Christina Bruni’s Story

From the fall of 1987 to the summer of 1990 I collected a government disability check and received Medicaid. I lived below the poverty line. For two years back then I lived in public housing.

These earliest experiences changed me forever. They’re the root of why I have compassion for those of us who are less fortunate.

In fact I know plenty of people who collected so-called “entitlements”  when they needed them, and got off the government rolls when their situation in life changed.

Alas, the myth persists of “lazy freeloaders” collecting entitlements forever with no intention of bettering themselves.

Only other people should understand that for a minority of individuals holding a job and obtaining employment isn’t possible.

I’m aware that there are those of us with a diagnosis or disability who have a passive resistance to taking initiative to get a job. They are the exception not the rule.

I wrote You Are Not Your Diagnosis for people who have the desire and ability to work at a job and have a career.

Today it’s possible to stop collectingt SSI or SSDI for the rest of your life.

Today it’s possible to do what you love on and off a job.

Today it’s possible to have your own version of a full and robust life living in recovery.

I’m committed to serving people who want to recover.

My story offers hope and can empower people:

Within 3 years of getting the diagnosis, I stopped collecting government benefits and obtained my first job as an administrative assistant. Seven months later I moved into a studio apartment near the beach.

The wind-up of this story is that you’re not doomed to a life of poverty, unremitting welfare, and joblessness or homelessness when you have a mental health issue.

Wherever you are on the road of recovery whether just starting out or in your older years it’s possible to find the job you love.

The Occupational slice of the Wheel of Wellness should fit into your goals and personality.

I will in coming blog entries talk about a method of finding the job you love and would be happy to go to every week.

I detail this method for achieving occupational fitness in my own forthcoming career guide You Are Not Your Diagnosis.

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Achieving Career Fitness

I’ve written a second book that I’m trying to publish this year.

The aim of the book is to help individuals living with mental health issues achieve career fitness.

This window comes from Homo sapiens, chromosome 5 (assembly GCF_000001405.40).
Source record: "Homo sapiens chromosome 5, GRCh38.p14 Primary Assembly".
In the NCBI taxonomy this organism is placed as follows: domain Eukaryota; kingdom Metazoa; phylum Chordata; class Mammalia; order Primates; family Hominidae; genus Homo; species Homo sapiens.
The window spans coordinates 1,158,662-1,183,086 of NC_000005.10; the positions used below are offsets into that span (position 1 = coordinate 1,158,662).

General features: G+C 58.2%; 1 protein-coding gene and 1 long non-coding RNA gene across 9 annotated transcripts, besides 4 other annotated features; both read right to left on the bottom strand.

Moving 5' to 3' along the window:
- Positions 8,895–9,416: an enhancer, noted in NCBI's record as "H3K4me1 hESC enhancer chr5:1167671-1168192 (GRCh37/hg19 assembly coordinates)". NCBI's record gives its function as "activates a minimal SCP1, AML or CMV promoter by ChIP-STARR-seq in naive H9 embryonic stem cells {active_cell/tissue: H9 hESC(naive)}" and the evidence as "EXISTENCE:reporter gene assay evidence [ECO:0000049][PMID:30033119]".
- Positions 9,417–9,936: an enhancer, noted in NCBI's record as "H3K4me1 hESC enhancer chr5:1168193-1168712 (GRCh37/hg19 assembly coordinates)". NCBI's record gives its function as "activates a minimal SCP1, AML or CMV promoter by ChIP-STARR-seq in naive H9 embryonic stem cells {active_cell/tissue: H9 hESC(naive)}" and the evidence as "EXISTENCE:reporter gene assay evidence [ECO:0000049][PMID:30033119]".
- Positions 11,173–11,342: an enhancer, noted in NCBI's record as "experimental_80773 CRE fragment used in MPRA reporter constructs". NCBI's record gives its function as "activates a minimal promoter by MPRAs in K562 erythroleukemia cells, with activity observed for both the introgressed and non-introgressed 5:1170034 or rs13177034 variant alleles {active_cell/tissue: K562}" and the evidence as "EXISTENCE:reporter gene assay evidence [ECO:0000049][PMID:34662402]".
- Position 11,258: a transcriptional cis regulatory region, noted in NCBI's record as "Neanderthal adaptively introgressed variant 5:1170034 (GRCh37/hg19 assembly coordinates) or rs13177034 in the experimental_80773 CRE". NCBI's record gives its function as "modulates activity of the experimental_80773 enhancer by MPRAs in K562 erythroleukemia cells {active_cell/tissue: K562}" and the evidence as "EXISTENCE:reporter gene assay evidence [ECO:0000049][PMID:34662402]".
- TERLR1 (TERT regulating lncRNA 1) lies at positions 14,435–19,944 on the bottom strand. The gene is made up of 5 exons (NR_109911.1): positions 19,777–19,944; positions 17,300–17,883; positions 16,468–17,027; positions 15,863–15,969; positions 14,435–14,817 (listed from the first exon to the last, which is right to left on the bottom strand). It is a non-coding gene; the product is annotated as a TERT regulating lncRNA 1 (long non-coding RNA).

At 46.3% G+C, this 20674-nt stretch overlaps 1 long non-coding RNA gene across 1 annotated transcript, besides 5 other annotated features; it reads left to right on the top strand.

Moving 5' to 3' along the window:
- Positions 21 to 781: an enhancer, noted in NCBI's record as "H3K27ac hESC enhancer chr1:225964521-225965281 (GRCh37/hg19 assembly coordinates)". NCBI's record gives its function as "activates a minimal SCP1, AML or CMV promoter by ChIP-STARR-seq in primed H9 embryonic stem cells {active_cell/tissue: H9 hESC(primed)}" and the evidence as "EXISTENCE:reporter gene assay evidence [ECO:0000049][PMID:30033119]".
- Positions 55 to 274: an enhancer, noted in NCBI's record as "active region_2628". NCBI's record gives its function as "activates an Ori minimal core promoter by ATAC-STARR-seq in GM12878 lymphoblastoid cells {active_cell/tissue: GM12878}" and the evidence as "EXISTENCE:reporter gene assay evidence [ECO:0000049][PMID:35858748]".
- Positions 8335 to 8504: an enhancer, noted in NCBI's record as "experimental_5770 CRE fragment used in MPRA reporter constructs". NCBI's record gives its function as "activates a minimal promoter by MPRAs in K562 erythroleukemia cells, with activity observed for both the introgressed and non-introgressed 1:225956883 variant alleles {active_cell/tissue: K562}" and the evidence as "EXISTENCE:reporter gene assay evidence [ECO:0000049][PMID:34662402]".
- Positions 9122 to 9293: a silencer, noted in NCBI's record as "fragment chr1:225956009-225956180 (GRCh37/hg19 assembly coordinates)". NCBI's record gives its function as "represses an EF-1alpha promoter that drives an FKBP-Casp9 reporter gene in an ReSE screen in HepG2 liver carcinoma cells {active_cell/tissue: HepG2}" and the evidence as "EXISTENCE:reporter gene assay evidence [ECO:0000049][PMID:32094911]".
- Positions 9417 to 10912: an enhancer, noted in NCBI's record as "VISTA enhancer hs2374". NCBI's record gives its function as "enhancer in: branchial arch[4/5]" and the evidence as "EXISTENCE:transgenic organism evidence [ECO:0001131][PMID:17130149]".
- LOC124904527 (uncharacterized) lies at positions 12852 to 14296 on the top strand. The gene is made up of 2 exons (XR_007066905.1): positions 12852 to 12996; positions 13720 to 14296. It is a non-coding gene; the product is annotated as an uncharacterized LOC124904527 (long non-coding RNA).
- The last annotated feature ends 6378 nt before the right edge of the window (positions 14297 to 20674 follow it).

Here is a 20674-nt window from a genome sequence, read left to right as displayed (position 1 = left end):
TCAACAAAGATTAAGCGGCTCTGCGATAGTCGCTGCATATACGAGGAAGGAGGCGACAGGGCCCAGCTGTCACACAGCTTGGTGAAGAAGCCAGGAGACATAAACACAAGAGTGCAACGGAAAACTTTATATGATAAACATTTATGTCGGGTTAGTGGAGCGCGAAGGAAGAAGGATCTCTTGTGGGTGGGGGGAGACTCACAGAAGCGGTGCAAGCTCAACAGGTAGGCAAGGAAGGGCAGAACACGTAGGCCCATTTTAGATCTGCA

You Are Not Your Diagnosis is a visionary guide to finding and succeeding at having a job or career.

What I wrote could help anyone not just people with a diagnosis. What’s visionary is that the target market of the book is mental health peers who want to have a better life living in recovery.

The Occupational slice of the Wheel of Wellness should fit into your goals and personality.

My contention is that finding the job and career you love can reduce the impact of your disability.

In fact I can state without a doubt that working at the jobs I love enabled me to recover. It wasn’t the other way around: I wasn’t able to hold these jobs because I had first recovered. No–I didn’t recover until I started my librarian job at 35 years old.

I was ill-suited to work at my first career in corporate insurance office jobs. Continuing to show up to those jobs restricted how far I could go in my life. In the 1990s I was laid off–terminated–from four out of the five jobs I held in the first seven years.

To start off this focus on occupational wellness I will talk about my own life in the coming blog entries.

From my experience I’ve been able to create a method for finding the job you love that I want to share with readers.

Here’s to us square pegs who tried to fit into round holes just to succeed.

There’s a better way. I’ll talk about it in coming blog entries.

 

The 8 Dimensions of Wellness

The Wheel of Wellness encompasses these 8 dimensions:

Physical:

Recognizing the need for physical activity, healthy foods and sleep, regular physical examinations.

Environmental:

Promoting good self-health by occupying pleasant, stimulating environments that support well-being.

Emotional:

Coping effectively with life and creating satisfying relationships.

Financial:

Satisfaction with current and future financial situations.

Spiritual:

Expanding our sense of purpose and meaning in life.

Intellectual:

Recognizing creative abilities and strengths and finding ways to expand our knowledge base and our skills.

Occupational:

Personal satisfaction and enrichments from our work – paid or volunteer.

Social:

Developing a sense of connection, belonging, and a well-developed support system.